However we're now accustomed to modern mobile-phone displays with high resolution and contrast; and this doesn't come remotely close in terms of visual quality. There are numerous third-party displays designed for the Pi that offer similar or better specifications, in a better form factor, at half the cost; so I don't personally think this is a good buy.
I'm waiting for a new revision of the DFRobot OLED display, which is much closer to what I feel this should have been.
I just bought a cheap, 3rd-party OLED display for a Pi for a few quid, and it had better technical documentation than the official display. This, frankly, is extremely disappointing when you're working with an official add-on for a device that is marketed for experimenters.
Having actually got the thing working -- which took quite a few hours with Google and a lot of trial-and-error, it turns out the display quality is pretty good. At the stock resolution text is pin-sharp. There's a good range of brightness adjustment, right down to zero. Touch input is responsive and accurate. Viewing angle is OK, for a small display. It's generally cool-running. Construction seems pretty robust.
However, there are some other oddities, quite apart from the shocking lack of documentation.
It's nice that the Pi can be mounted directly on the back of the display, for experimenting purposes, even if that isn't how things will eventually be assembled. However, if you do mount it this way, it's very fiddly to get the Pi SD card in and out, because it's underneath the ribbon cable.
There are four mounting points on the back of the display, presumably for panel mounting. However, these points are slightly proud of the back of the display. What this means is that if you try to panel-mount the display, and use the built-in mounting points to secure it, the bezel will stand off the panel by about 2mm. This really doesn't look very professional. I'm still trying to find a more elegant way of panel-mounting the display.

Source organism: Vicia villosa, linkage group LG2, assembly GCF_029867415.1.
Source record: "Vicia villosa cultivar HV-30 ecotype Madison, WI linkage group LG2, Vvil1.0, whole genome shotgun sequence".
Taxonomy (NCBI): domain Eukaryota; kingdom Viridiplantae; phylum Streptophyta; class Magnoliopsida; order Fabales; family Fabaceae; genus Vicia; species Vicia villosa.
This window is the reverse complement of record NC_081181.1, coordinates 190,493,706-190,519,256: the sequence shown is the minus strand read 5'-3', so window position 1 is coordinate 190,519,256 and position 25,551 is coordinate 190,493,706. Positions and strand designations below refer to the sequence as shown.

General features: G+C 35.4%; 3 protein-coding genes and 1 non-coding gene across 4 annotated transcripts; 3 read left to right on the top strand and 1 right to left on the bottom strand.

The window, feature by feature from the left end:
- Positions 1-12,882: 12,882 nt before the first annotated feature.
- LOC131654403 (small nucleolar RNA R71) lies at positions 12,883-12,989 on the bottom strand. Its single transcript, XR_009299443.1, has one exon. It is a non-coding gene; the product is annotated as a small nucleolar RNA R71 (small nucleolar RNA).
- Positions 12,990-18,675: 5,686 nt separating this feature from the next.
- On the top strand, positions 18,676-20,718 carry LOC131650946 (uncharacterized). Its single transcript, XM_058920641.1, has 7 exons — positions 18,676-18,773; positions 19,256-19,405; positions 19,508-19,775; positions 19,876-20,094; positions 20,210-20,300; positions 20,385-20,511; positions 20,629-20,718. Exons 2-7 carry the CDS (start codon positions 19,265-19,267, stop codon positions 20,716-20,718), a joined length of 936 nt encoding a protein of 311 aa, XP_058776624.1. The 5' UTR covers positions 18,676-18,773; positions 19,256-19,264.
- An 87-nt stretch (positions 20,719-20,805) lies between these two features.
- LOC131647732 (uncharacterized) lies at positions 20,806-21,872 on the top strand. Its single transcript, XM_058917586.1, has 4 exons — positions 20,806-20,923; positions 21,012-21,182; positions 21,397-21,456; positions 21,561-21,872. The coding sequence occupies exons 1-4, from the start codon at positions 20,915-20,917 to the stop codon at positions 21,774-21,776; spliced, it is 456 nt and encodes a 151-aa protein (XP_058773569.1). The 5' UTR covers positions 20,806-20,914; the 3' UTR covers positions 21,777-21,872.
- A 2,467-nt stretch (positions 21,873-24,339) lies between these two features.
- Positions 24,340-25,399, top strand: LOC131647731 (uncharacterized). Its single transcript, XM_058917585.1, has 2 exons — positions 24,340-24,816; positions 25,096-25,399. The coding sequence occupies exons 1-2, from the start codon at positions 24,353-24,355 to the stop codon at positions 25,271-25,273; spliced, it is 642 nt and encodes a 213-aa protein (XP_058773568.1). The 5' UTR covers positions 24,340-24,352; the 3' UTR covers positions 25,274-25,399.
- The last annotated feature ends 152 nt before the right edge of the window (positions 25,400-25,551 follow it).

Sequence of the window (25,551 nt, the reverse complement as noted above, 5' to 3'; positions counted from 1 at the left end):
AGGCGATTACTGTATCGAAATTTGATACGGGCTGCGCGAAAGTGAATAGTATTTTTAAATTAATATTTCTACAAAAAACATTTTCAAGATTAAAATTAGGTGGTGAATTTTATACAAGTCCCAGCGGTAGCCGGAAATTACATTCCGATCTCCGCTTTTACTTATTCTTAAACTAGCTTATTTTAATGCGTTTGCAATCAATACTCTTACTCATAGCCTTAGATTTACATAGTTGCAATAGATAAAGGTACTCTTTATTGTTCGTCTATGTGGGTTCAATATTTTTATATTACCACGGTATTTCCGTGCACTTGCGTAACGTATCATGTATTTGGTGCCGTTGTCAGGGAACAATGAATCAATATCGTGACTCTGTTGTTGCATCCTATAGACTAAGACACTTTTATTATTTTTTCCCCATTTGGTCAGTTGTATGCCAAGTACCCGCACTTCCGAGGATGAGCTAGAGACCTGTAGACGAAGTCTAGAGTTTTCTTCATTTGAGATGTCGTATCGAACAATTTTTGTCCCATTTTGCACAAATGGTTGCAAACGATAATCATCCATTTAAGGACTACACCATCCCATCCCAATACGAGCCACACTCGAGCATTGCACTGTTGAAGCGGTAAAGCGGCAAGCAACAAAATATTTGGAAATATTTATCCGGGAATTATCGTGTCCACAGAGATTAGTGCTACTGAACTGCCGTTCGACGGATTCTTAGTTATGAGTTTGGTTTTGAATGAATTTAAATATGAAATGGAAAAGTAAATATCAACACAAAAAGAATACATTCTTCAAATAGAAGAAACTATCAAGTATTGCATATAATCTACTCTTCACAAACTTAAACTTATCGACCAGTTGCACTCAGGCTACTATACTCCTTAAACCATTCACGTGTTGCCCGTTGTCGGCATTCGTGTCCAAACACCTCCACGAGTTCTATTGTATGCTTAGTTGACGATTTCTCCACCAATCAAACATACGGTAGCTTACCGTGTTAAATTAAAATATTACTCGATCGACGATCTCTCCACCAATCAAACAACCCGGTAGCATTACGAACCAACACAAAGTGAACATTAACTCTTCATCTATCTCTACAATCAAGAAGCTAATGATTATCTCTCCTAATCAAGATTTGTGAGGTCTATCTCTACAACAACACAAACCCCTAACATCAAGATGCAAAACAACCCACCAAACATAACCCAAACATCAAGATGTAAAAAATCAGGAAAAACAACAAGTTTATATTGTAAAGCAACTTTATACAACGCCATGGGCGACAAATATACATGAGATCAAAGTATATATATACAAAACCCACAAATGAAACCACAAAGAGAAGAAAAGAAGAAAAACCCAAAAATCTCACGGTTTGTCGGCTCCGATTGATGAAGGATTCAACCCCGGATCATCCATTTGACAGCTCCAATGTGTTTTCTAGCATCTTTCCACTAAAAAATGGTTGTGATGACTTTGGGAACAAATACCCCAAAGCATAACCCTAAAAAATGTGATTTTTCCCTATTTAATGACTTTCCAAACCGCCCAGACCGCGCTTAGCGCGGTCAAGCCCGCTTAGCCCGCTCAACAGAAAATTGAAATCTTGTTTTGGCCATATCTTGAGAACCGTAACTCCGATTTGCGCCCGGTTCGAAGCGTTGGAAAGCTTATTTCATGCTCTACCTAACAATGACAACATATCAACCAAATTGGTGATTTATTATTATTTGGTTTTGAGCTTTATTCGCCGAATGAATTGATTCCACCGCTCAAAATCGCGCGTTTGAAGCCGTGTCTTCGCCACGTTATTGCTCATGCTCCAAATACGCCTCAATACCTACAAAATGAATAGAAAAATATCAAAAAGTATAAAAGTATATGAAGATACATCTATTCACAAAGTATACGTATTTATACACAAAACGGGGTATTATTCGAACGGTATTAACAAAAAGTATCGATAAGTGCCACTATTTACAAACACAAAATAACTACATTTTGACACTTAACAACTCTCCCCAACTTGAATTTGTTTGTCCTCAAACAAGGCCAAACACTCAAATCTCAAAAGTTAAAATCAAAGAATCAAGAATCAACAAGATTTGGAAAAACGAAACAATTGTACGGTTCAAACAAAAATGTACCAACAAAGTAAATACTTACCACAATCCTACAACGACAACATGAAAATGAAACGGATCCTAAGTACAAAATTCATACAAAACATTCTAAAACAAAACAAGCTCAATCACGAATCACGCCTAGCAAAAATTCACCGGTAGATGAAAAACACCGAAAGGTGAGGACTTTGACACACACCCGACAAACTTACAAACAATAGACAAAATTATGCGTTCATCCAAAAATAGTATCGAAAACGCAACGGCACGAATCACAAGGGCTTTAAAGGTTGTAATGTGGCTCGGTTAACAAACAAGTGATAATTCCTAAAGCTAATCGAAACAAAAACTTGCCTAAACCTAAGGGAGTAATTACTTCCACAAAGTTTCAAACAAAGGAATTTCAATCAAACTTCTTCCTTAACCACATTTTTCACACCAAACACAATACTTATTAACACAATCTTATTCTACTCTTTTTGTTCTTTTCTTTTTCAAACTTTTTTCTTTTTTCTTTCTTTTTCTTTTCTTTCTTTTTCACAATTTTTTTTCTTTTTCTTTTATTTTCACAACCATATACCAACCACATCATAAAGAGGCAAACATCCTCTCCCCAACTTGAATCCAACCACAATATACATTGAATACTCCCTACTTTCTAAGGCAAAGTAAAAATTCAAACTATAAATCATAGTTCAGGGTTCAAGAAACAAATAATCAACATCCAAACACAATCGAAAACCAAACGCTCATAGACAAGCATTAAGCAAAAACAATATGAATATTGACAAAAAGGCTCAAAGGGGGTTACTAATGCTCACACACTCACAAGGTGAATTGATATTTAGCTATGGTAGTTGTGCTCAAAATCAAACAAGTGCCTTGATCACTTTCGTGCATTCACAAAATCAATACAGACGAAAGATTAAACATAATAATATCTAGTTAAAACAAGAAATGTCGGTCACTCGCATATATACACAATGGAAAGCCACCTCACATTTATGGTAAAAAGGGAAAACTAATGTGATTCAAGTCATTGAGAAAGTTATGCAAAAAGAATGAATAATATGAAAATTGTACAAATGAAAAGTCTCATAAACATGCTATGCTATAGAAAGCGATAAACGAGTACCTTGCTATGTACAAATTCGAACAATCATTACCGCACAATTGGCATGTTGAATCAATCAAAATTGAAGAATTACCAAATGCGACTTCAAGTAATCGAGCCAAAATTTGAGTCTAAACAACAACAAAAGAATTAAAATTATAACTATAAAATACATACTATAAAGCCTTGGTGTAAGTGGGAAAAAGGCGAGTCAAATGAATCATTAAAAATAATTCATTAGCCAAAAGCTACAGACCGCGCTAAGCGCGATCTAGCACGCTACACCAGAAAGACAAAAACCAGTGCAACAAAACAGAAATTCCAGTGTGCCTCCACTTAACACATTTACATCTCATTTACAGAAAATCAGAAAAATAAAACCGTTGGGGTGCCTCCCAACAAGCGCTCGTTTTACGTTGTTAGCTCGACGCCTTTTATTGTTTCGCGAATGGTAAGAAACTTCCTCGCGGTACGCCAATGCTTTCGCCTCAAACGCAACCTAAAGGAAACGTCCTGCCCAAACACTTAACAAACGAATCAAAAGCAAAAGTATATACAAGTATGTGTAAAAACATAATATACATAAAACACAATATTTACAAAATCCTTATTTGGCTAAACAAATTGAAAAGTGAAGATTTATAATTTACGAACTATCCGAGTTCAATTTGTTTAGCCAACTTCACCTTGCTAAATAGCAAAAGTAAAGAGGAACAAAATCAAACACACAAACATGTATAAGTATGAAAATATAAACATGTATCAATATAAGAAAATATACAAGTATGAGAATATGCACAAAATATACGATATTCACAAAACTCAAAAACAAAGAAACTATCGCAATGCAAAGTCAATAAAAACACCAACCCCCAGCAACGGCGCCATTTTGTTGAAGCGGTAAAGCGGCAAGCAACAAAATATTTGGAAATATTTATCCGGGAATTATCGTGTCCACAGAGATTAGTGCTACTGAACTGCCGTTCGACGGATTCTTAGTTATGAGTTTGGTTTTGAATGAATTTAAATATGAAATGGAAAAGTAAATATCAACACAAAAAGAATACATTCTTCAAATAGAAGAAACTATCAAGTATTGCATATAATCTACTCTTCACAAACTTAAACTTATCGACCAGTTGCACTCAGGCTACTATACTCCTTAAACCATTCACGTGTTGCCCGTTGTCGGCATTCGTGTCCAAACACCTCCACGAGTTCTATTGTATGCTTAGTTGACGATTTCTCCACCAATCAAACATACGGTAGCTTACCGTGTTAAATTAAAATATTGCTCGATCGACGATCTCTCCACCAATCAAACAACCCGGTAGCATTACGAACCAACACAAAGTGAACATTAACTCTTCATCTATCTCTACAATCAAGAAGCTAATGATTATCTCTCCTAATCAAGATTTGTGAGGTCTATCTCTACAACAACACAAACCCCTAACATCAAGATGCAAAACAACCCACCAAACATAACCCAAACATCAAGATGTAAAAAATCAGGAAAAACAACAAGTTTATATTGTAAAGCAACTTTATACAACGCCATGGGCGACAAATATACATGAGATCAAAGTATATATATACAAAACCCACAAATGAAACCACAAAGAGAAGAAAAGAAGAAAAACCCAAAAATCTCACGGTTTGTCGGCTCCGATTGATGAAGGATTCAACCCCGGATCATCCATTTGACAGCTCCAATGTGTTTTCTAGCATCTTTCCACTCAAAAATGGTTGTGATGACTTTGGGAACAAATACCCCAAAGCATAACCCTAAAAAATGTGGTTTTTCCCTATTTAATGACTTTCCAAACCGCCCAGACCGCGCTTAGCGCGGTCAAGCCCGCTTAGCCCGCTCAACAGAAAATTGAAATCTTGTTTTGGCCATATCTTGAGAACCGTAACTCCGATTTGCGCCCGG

There's an awfully large bezel around the viewing area -- if you are panel-mounting, you're going to need a much bigger panel than the viewable area of the display would suggest.
If you switch off power to the panel at runtime, the picture doesn't come back when power is restored. This, unfortunately, puts paid to my plan of having a hardware on/off switch for the panel, to save power. You can still control power in software but, where power management is concerned, there's no substitute for a big switch.
In short, this is a pretty decent display if you want to make a sort of mini-tablet using the official Raspbian Linux distribution and a stock case, and have little concern about interfacing, current consumption, panel mounting, etc. If you want to build something custom, and really need detailed technical specs, you'd probably do better to buy a 3rd-party display which, ironically, is likely to be better documented.
Sad, very sad.
[No affiliations, back-handers nor freebies involved in this review.]
The screen came very well and securely packaged.
There are no instructions for the wiring in the box, but the first article on a web search details what goes where.
Very easy and straight forward!
My recommendation is to install this in a suitable case as soon as you can. The screen is very thin, but once secured would be fine.
Not great on image quality but it does the job. Back light washes the screen out a bit so makes no real dark blacks. It could do with a higher resolution.